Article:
[Boltovskiy] And it gets results. As I understand it, control of the ISS will take place solely from Houston, and our central flight control will be out of it.

[Kovalenok] Yes, the Americans are taking steps to keep central flight control out of the game. But I hope we won't allow it, so that our specialists are out of a job and lose their skills. After all, central flight control represents a bundle of knowledge and colossal experience of work in the most extreme conditions. Depriving central flight control of its "bread" is the simplest way of putting an end to the country's manned cosmonautics.

[Boltovskiy] What do you think of the fact that in the near future our Progress cargo ship will be out of a job? Cargo for the ISS will be delivered by shuttles, although Progress is much cheaper to operate.

[Kovalenok] Again because this boosts U.S. prestige. But something else must also be borne in mind. If you add up the expenditure on creating the required number of cargo and transport ships and booster rockets for them and the expenditure on the station itself, this is an intolerable burden for us. The Americans know our potential, we have shown them our silos. Anyway, they can count. They even know the numbers of the ships that are still on the stocks. The Americans have built the expensive shuttle, and they need it to pay its way. They don't care if Progress ends up on the garbage heap.

[Boltovskiy] as happened, for instance, with Buran, a photograph of which hangs on your office wall. Will the same fate befall the MAKS multipurpose air-space system, designed by the Molniya science and production association, which is an improved version of buran? The use of the AN-225 aircraft as a launch pad opens up very wide possibilities for the launching of orbital devices, but for some reason the project has stalled....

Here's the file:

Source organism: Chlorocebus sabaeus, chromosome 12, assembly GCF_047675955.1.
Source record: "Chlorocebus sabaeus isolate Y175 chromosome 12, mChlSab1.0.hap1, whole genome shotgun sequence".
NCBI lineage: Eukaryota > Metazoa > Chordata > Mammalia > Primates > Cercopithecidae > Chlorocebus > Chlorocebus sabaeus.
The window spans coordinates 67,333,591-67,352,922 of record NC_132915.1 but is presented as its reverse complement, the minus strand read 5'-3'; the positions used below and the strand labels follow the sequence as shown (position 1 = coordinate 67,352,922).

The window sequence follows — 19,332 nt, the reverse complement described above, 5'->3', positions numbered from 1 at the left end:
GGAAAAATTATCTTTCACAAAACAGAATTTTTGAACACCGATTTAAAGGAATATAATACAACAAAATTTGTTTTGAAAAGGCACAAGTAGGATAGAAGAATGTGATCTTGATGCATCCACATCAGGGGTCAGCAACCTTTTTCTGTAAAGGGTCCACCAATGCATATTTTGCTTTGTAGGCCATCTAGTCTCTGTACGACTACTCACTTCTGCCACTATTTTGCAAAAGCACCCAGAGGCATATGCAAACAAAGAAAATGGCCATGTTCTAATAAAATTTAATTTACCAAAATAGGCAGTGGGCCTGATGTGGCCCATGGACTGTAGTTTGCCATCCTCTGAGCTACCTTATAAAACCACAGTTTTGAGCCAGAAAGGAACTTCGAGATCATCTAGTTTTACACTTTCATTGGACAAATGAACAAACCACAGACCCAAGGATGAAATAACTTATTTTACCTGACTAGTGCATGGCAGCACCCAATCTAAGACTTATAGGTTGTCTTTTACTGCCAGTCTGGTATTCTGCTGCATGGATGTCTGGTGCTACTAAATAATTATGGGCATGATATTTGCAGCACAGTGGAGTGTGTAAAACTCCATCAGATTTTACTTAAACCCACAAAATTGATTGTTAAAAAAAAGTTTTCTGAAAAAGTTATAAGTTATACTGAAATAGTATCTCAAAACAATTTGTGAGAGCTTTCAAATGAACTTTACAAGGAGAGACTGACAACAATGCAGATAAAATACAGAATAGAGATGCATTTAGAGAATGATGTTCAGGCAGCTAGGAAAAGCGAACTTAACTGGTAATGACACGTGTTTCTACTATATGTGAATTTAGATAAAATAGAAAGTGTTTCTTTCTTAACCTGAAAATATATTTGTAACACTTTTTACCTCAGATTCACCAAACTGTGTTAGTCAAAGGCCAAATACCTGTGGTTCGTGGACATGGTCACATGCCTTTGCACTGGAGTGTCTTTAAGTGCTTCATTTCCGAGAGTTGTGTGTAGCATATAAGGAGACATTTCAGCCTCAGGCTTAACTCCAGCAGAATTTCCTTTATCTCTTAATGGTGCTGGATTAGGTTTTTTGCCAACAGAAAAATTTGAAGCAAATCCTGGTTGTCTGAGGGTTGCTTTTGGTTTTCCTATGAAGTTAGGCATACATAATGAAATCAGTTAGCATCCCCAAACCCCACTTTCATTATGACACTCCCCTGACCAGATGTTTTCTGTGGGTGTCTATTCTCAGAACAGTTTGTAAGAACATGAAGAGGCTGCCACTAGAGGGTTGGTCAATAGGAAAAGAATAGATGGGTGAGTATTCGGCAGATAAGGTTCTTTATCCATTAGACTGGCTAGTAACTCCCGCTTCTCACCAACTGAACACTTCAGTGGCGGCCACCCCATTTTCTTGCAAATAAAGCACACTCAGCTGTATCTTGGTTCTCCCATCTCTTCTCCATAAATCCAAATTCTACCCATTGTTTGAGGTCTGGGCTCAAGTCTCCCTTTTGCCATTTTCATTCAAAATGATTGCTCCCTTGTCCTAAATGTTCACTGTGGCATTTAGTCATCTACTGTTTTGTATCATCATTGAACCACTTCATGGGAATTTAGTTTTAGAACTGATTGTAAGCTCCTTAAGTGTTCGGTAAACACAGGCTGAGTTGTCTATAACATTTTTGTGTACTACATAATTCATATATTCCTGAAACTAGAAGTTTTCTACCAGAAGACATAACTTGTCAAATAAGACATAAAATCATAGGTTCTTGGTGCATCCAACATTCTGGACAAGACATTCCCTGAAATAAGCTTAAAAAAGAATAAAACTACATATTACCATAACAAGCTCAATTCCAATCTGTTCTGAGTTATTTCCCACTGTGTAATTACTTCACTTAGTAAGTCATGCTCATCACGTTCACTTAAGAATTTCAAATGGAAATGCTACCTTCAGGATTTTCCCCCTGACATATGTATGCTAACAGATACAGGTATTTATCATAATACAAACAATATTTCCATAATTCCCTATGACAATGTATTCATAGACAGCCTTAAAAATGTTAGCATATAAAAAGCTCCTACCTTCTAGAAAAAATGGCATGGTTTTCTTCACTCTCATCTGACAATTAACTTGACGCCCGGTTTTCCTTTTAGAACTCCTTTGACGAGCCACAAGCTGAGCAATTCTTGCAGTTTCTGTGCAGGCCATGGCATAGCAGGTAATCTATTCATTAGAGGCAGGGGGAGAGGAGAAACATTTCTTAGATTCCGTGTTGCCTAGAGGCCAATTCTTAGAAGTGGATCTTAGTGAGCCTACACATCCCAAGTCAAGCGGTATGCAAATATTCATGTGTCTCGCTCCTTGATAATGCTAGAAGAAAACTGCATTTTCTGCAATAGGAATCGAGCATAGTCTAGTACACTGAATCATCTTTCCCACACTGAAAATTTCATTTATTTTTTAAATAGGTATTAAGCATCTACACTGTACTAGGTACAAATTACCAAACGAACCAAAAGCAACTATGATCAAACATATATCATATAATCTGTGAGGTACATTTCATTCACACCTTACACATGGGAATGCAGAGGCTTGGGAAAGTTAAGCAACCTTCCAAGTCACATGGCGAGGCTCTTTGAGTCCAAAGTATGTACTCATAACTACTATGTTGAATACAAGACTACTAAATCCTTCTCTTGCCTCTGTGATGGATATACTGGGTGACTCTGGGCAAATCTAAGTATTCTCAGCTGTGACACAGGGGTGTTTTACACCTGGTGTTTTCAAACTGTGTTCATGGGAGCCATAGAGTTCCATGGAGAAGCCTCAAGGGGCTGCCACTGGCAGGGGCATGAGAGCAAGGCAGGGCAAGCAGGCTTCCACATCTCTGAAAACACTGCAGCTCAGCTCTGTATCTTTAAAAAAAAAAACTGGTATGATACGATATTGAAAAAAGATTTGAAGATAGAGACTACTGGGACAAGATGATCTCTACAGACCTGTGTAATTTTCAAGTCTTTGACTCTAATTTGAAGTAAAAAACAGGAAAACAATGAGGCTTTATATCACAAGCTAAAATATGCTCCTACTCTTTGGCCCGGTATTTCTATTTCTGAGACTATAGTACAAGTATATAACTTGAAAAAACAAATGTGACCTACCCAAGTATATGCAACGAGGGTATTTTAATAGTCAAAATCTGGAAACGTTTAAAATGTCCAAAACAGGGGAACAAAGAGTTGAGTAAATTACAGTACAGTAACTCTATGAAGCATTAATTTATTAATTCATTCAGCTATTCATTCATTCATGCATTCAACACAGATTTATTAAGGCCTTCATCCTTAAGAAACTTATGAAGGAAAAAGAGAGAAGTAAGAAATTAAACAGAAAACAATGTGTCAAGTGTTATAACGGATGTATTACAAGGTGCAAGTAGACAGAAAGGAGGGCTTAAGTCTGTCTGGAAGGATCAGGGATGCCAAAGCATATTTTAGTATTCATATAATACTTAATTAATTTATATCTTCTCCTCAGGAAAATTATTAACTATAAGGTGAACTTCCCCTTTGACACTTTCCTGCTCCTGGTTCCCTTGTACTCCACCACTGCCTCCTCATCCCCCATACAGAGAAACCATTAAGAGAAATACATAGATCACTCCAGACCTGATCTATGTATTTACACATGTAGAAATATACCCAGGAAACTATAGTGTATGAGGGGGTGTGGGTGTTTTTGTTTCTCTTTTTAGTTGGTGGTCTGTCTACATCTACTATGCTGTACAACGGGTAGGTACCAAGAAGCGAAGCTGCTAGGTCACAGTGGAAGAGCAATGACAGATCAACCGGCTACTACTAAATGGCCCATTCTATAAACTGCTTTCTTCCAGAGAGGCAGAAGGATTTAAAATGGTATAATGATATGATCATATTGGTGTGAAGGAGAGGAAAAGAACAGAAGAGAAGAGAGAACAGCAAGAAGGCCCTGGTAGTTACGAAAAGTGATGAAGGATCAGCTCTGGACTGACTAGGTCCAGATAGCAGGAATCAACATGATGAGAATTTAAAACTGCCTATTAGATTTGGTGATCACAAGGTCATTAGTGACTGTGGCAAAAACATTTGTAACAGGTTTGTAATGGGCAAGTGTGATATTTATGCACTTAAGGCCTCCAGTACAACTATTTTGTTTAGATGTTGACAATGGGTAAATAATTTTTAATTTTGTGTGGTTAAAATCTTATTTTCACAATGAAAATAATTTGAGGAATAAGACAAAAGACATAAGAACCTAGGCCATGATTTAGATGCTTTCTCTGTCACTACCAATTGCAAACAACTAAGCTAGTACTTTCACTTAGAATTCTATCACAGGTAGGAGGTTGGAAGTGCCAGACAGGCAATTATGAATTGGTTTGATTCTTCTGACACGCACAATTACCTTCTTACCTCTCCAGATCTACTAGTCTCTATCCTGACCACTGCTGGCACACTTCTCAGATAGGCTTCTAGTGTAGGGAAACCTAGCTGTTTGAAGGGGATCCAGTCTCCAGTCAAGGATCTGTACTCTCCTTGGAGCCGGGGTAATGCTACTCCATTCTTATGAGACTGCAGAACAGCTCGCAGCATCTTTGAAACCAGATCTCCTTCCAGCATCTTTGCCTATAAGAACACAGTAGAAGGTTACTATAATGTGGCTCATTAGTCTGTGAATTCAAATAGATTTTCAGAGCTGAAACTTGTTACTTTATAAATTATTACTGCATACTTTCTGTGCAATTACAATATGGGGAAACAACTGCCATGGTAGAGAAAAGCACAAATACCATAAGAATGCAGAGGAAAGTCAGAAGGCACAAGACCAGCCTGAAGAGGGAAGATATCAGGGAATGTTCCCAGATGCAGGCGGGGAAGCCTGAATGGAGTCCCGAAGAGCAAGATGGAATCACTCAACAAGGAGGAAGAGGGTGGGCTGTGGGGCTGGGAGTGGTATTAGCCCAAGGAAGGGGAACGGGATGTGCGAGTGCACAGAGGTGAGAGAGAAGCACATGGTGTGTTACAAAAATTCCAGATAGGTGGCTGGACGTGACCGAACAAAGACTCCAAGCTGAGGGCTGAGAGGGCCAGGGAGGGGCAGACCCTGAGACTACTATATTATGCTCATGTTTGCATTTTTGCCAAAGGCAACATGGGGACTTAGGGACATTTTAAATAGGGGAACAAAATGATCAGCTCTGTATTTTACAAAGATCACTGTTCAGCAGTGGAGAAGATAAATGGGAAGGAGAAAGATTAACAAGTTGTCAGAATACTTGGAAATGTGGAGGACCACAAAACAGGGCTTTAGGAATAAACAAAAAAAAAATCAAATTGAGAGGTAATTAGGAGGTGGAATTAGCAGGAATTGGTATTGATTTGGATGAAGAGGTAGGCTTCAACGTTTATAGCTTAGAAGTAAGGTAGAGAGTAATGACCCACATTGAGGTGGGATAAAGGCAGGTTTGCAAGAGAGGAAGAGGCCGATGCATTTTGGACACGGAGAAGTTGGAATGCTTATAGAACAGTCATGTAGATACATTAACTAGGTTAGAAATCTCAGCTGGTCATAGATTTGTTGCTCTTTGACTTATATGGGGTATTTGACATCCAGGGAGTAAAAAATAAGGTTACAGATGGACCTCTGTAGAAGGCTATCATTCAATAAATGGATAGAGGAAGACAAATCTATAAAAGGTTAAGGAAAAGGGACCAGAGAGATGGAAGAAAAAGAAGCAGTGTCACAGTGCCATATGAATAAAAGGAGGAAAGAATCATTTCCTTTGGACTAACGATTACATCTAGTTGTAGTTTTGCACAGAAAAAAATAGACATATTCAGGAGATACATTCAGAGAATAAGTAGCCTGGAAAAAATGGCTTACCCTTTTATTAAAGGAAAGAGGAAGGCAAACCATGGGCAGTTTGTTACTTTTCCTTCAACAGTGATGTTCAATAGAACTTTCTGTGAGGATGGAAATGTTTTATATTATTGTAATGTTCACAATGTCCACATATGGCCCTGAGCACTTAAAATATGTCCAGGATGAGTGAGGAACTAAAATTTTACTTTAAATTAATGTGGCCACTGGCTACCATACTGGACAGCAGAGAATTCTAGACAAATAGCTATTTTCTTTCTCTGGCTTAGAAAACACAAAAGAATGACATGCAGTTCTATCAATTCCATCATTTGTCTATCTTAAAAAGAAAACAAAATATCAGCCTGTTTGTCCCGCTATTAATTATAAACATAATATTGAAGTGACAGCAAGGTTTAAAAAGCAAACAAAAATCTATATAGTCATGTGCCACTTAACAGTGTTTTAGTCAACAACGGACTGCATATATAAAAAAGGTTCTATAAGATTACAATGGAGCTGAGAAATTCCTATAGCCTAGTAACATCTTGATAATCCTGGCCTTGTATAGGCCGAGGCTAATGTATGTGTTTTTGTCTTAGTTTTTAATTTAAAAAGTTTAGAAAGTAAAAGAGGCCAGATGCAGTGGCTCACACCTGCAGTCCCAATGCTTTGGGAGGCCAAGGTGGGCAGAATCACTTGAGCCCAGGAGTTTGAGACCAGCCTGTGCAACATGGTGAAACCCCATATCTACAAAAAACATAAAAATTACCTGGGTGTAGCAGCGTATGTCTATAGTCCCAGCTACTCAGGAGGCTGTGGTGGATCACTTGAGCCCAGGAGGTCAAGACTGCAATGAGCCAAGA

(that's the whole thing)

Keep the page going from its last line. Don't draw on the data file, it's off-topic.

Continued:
[Kovalenok] We are walking on glass, metaphorically speaking. It has stalled because in our country there is still a monopoly on bread and butter. It so happens that leadership posts and offices, including some in government circles, are held by people from the space rocket complex. And it is thanks to their lobbying that we have squandered capital on the construction of the new Svobodnyy cosmodrome, at a time when the whole world, 17 countries already, is going over to MAKS systems. Can you imagine what it costs to ship a miserable little bolt from central Russia to the far east? And we'll still have to follow the latest fashion in the end. For the tasks that only the space rocket complex can cope with, Plesetskoye or Baykonur would be quite enough. The MAKS reusable air-space system, you realize, does not need a cosmodrome. And it offers the opportunity to launch a spaceship from anywhere in the world. Now they've dreamed up the "sea launch," and here you can't do without the rocket men. But how long will it take to sail to the equator, say, and how much time will Mriya [the MAKS system] take? But even that is not all. A launch from MAKS can be carried out with any angle of inclination -- isn't that a miracle?

[Boltovskiy] Maybe financial and technical difficulties have brought things to a halt?

[Kovalenok] There are no technological problems, there is just one question -- the development of capacities for the production of liquid oxygen and hydrogen. The financial expenditure on this would be recouped literally in a few years. Especially since others are ready to cooperate with us -- Britain, the United States, Brazil, Japan.... It is very advantageous and promising technology!

Unfortunately we are approaching it extremely slowly, although its advantages are obvious. Just look: suppose Mriya flies down to the New Zealand region, from where the spaceship is launched. It refuels there, it takes on board 100 tonnes of butter, beef, lamb -- in short, it takes on goods and delivers them to Russia. Surely that will reduce the cost of launching spaceships? The benefits from the use of MAKS are obvious, and therefore I have not lost hope that the government will turn its attention to it.

[passage omitted on wages, financial problems in Russian space industry]